Solar suitcase supplies electricity to developing-world hospitals
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After witnessing women in desperate conditions delivering babies in African hospitals, Dr. Laura Stachel knew she needed to help. She and Hal Aronson...
After witnessing women in desperate conditions delivering babies in African hospitals, Dr. Laura Stachel knew she needed to help. She and Hal Aronson have designed a solar kit that is portable and permanent and can provide electricity during labor and birth.
Jul 5, 2012
I am a 57 year old lady, my diagnosis is Secondary Progressive Multiple Sclerosis and this way of filling out a form is fabulous, I can not write easily and the Ipad would be beneficial for a huge amount of people with disabilities, I believe it would indeed be beneficial to everyone... Excellent Idea... and bringing Doctors waiting rooms into the 21 century. Fabulous....idea Well done.... to you... Many Thanks Smart Planet for bringing it to my attention.... Love it.... Cathy Evans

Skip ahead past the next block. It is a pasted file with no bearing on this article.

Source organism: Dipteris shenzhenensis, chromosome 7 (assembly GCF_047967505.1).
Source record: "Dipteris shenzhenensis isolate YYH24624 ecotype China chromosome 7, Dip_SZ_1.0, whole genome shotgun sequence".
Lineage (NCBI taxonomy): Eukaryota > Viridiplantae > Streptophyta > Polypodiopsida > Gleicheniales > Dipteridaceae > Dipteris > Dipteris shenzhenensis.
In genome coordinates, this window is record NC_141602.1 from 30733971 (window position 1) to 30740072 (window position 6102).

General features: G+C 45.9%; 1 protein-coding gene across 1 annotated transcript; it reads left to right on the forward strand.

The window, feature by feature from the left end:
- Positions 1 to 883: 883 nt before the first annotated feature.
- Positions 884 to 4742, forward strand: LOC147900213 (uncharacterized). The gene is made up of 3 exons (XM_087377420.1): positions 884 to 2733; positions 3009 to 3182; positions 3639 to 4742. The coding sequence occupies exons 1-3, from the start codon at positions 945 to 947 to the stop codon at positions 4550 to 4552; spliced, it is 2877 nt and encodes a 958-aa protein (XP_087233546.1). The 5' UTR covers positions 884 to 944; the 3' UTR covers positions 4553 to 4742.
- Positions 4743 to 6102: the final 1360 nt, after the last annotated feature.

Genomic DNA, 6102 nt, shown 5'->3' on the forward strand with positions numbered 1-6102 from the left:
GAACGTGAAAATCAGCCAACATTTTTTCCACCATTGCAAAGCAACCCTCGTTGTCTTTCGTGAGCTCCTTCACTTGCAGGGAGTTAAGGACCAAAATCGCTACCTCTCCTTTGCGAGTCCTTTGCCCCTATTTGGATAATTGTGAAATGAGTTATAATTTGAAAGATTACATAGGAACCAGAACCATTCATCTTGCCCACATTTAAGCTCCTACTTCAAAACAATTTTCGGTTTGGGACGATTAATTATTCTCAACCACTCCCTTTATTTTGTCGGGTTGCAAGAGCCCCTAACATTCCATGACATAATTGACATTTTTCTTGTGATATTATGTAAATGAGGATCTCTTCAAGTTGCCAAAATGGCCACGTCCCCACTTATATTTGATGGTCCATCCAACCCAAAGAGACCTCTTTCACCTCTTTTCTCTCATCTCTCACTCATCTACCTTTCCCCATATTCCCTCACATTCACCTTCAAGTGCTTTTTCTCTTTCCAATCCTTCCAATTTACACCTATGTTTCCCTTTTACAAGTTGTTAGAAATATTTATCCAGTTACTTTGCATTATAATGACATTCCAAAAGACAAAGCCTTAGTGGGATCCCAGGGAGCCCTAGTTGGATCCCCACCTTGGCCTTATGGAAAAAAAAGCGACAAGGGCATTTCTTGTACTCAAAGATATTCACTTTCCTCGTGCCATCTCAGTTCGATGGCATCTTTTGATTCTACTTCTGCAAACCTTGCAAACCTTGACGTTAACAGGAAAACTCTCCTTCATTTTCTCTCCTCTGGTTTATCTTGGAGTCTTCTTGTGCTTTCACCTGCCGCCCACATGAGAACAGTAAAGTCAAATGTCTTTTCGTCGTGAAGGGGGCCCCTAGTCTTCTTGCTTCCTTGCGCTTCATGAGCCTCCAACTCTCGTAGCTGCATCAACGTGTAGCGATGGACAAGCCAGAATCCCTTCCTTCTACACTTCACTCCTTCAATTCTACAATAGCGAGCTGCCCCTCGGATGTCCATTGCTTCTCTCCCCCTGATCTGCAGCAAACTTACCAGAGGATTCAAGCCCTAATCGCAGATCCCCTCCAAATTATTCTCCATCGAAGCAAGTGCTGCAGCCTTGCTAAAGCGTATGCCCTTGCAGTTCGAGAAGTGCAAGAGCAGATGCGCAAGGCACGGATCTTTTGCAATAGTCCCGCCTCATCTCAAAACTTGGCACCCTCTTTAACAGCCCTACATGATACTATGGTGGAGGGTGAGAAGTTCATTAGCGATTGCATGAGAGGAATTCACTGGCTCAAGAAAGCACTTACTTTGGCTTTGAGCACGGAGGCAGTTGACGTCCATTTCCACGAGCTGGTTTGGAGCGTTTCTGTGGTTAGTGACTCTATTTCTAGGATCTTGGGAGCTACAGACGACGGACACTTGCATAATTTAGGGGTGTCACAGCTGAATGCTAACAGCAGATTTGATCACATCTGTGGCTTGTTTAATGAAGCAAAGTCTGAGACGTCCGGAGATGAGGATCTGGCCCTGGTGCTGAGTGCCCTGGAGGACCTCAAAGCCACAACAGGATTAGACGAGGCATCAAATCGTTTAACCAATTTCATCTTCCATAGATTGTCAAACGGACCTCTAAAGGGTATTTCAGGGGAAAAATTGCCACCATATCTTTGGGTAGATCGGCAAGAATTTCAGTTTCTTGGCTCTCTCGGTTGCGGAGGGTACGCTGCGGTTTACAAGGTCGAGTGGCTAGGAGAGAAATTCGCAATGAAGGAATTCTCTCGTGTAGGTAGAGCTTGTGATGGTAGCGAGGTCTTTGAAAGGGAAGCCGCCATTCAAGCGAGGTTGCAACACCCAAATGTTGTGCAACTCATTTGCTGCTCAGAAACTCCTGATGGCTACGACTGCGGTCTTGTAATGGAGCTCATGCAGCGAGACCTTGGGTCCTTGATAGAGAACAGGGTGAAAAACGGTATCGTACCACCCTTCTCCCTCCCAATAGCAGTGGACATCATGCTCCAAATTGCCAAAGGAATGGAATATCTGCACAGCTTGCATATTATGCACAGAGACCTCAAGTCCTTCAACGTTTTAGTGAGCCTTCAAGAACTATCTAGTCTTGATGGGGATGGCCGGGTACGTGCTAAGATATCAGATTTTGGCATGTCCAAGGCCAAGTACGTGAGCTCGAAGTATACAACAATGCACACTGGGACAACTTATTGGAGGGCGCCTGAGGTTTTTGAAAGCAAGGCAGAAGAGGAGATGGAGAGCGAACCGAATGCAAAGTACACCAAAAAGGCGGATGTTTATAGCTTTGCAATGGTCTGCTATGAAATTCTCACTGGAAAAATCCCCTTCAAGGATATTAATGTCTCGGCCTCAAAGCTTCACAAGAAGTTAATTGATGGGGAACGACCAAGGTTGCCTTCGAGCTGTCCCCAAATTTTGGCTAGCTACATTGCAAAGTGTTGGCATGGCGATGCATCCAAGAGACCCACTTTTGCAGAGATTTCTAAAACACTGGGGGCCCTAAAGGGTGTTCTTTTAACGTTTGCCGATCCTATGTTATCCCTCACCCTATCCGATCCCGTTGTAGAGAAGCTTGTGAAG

Are WE Really Supposed to BELIEVE These Solar Suitcases are Really Going To go to Hospitals and Health Centers,, 1 HOUR after these get there they will be GONE !
When I worked in Africa, we delivered in a room with opaque windows to let in the sunlight. If you needed to "aim" the light, aluminum foil panels or mirrors did the job.At night, we used kerosene lamps, although we could put on a generator if I had to do a Caesarian section. And it ignores that a lot of deliveries are done in the home, not hospitals or clinics. This is another "big sophisticated expensive green answer" to a problem that could better be solved by intermediate technology. We did heat our water with solar panels (low tech) however. They could be made with local materials.
We actually have a courier bring the Solar Suitcase to the clinics to ensure they get to their destinations. We also continue to keep contact with the health providers and conduct follow-up evaluations. The Solar Suitcases are usually mounted to the wall; the suitcase becomes a cabinet. The solar panels are fixed to the roof. The health workers are extremely grateful for the solar power and ensure that they don't "walk away." Perhaps because the Solar Suitcases are placed in clinics that provide 24 hour a day care, and the fact we encourage communities to help us with the installations, we have not had a problem with theft. We have been interviewing health workers in Nigeria, Sierra Leone and Uganda, and the Solar Suitcases are indeed staying in the clinics and doing the job they were intended to do.